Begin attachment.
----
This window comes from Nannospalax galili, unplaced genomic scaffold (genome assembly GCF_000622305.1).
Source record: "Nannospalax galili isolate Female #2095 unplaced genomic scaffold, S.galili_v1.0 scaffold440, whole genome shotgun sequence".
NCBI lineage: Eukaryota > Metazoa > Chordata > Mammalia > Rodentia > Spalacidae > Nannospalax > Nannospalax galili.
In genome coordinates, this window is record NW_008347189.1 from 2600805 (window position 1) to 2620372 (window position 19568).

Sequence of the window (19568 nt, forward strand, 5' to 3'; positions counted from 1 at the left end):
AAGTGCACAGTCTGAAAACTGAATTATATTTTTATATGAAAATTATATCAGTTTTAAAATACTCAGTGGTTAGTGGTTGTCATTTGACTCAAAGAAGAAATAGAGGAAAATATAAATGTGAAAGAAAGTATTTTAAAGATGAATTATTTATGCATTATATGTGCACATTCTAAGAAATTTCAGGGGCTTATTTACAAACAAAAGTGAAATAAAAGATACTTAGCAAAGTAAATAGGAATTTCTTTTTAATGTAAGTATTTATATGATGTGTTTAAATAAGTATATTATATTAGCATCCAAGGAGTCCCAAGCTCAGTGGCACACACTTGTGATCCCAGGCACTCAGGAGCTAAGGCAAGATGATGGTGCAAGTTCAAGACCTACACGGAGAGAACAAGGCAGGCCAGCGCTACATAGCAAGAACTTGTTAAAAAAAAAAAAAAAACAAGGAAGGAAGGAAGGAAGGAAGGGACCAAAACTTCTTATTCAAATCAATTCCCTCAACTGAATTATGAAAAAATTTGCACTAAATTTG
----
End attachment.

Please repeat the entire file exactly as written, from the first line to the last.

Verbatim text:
This window comes from Nannospalax galili, unplaced genomic scaffold (genome assembly GCF_000622305.1).
Source record: "Nannospalax galili isolate Female #2095 unplaced genomic scaffold, S.galili_v1.0 scaffold440, whole genome shotgun sequence".
NCBI lineage: Eukaryota > Metazoa > Chordata > Mammalia > Rodentia > Spalacidae > Nannospalax > Nannospalax galili.
In genome coordinates, this window is record NW_008347189.1 from 2600805 (window position 1) to 2620372 (window position 19568).

Sequence of the window (19568 nt, forward strand, 5' to 3'; positions counted from 1 at the left end):
AAGTGCACAGTCTGAAAACTGAATTATATTTTTATATGAAAATTATATCAGTTTTAAAATACTCAGTGGTTAGTGGTTGTCATTTGACTCAAAGAAGAAATAGAGGAAAATATAAATGTGAAAGAAAGTATTTTAAAGATGAATTATTTATGCATTATATGTGCACATTCTAAGAAATTTCAGGGGCTTATTTACAAACAAAAGTGAAATAAAAGATACTTAGCAAAGTAAATAGGAATTTCTTTTTAATGTAAGTATTTATATGATGTGTTTAAATAAGTATATTATATTAGCATCCAAGGAGTCCCAAGCTCAGTGGCACACACTTGTGATCCCAGGCACTCAGGAGCTAAGGCAAGATGATGGTGCAAGTTCAAGACCTACACGGAGAGAACAAGGCAGGCCAGCGCTACATAGCAAGAACTTGTTAAAAAAAAAAAAAAAACAAGGAAGGAAGGAAGGAAGGAAGGGACCAAAACTTCTTATTCAAATCAATTCCCTCAACTGAATTATGAAAAAATTTGCACTAAATTTG